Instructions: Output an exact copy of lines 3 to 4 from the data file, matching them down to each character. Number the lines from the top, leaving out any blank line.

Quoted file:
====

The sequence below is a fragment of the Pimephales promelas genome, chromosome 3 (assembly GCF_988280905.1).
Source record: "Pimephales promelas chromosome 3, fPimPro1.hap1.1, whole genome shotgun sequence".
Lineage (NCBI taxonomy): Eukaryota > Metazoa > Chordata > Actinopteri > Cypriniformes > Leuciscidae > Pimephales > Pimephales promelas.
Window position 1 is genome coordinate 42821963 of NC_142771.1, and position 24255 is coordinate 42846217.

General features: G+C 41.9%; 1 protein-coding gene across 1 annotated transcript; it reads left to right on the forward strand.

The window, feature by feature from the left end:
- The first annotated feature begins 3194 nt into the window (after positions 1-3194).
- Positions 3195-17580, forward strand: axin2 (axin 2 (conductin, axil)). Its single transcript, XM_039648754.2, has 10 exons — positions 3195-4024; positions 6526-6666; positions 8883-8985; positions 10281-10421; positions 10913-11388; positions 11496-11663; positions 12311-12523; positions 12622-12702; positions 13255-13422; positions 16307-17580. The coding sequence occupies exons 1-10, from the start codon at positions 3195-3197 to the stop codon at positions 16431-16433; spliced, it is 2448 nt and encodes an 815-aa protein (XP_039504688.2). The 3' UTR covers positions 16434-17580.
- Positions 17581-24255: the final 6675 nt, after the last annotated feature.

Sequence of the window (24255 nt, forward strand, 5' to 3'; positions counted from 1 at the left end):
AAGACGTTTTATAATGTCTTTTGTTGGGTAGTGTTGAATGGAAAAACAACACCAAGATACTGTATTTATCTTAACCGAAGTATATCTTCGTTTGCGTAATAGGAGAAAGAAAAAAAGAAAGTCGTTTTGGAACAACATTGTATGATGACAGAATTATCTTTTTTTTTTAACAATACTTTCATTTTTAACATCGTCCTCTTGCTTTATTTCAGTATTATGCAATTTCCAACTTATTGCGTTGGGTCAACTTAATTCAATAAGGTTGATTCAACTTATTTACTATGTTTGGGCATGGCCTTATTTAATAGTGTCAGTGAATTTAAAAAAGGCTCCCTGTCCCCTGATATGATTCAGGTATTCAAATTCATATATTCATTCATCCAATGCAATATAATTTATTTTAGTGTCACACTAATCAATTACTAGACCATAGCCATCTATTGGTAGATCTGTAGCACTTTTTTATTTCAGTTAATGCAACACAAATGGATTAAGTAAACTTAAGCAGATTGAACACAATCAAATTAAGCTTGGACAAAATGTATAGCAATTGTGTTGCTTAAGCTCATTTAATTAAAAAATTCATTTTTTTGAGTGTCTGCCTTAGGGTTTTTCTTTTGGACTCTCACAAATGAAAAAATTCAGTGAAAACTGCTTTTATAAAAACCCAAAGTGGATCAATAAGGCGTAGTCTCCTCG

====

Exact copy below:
Lineage (NCBI taxonomy): Eukaryota > Metazoa > Chordata > Actinopteri > Cypriniformes > Leuciscidae > Pimephales > Pimephales promelas.
Window position 1 is genome coordinate 42821963 of NC_142771.1, and position 24255 is coordinate 42846217.